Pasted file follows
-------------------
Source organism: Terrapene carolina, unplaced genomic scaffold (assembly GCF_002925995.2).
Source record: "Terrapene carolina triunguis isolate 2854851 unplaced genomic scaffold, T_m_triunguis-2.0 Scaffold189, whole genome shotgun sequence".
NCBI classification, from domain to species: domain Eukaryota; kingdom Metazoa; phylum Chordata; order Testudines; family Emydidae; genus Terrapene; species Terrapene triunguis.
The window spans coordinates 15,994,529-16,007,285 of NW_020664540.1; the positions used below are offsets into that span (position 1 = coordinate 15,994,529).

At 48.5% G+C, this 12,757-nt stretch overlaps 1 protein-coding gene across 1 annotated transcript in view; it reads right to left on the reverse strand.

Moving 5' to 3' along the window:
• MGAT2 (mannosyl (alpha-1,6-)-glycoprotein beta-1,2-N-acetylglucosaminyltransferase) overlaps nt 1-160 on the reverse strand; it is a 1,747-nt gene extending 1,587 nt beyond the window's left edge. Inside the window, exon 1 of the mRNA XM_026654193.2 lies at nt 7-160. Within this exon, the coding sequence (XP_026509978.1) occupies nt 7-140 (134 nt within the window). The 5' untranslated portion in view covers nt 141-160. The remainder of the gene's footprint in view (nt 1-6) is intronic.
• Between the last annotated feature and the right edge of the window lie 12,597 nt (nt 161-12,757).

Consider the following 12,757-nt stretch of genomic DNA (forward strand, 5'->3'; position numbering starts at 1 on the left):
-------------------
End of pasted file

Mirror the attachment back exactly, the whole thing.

Source organism: Terrapene carolina, unplaced genomic scaffold (assembly GCF_002925995.2).
Source record: "Terrapene carolina triunguis isolate 2854851 unplaced genomic scaffold, T_m_triunguis-2.0 Scaffold189, whole genome shotgun sequence".
NCBI classification, from domain to species: domain Eukaryota; kingdom Metazoa; phylum Chordata; order Testudines; family Emydidae; genus Terrapene; species Terrapene triunguis.
The window spans coordinates 15,994,529-16,007,285 of NW_020664540.1; the positions used below are offsets into that span (position 1 = coordinate 15,994,529).

At 48.5% G+C, this 12,757-nt stretch overlaps 1 protein-coding gene across 1 annotated transcript in view; it reads right to left on the reverse strand.

Moving 5' to 3' along the window:
• MGAT2 (mannosyl (alpha-1,6-)-glycoprotein beta-1,2-N-acetylglucosaminyltransferase) overlaps nt 1-160 on the reverse strand; it is a 1,747-nt gene extending 1,587 nt beyond the window's left edge. Inside the window, exon 1 of the mRNA XM_026654193.2 lies at nt 7-160. Within this exon, the coding sequence (XP_026509978.1) occupies nt 7-140 (134 nt within the window). The 5' untranslated portion in view covers nt 141-160. The remainder of the gene's footprint in view (nt 1-6) is intronic.
• Between the last annotated feature and the right edge of the window lie 12,597 nt (nt 161-12,757).

Consider the following 12,757-nt stretch of genomic DNA (forward strand, 5'->3'; position numbering starts at 1 on the left):